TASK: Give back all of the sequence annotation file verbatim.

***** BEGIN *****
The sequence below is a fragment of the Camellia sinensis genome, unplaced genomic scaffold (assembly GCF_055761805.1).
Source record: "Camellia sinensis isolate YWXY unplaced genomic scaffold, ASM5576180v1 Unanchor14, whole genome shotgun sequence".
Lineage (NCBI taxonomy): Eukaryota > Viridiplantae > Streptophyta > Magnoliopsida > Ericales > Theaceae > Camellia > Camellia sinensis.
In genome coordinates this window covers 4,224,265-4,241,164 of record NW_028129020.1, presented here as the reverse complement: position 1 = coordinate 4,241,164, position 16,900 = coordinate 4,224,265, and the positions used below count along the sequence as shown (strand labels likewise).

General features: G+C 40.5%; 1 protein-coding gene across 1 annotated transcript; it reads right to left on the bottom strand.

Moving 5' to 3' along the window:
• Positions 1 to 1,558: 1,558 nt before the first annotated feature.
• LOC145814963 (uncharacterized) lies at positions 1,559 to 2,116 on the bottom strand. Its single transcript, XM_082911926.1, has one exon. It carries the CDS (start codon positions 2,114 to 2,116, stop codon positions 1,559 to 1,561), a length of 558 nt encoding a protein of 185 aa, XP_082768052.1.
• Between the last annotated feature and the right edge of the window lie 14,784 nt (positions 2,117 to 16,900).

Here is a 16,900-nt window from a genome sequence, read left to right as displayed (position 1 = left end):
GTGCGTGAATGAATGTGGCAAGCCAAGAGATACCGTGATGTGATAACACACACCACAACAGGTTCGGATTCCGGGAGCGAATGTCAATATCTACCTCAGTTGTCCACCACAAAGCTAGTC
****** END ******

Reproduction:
The sequence below is a fragment of the Camellia sinensis genome, unplaced genomic scaffold (assembly GCF_055761805.1).
Source record: "Camellia sinensis isolate YWXY unplaced genomic scaffold, ASM5576180v1 Unanchor14, whole genome shotgun sequence".
Lineage (NCBI taxonomy): Eukaryota > Viridiplantae > Streptophyta > Magnoliopsida > Ericales > Theaceae > Camellia > Camellia sinensis.
In genome coordinates this window covers 4,224,265-4,241,164 of record NW_028129020.1, presented here as the reverse complement: position 1 = coordinate 4,241,164, position 16,900 = coordinate 4,224,265, and the positions used below count along the sequence as shown (strand labels likewise).

General features: G+C 40.5%; 1 protein-coding gene across 1 annotated transcript; it reads right to left on the bottom strand.

Moving 5' to 3' along the window:
• Positions 1 to 1,558: 1,558 nt before the first annotated feature.
• LOC145814963 (uncharacterized) lies at positions 1,559 to 2,116 on the bottom strand. Its single transcript, XM_082911926.1, has one exon. It carries the CDS (start codon positions 2,114 to 2,116, stop codon positions 1,559 to 1,561), a length of 558 nt encoding a protein of 185 aa, XP_082768052.1.
• Between the last annotated feature and the right edge of the window lie 14,784 nt (positions 2,117 to 16,900).

Here is a 16,900-nt window from a genome sequence, read left to right as displayed (position 1 = left end):
GTGCGTGAATGAATGTGGCAAGCCAAGAGATACCGTGATGTGATAACACACACCACAACAGGTTCGGATTCCGGGAGCGAATGTCAATATCTACCTCAGTTGTCCACCACAAAGCTAGTC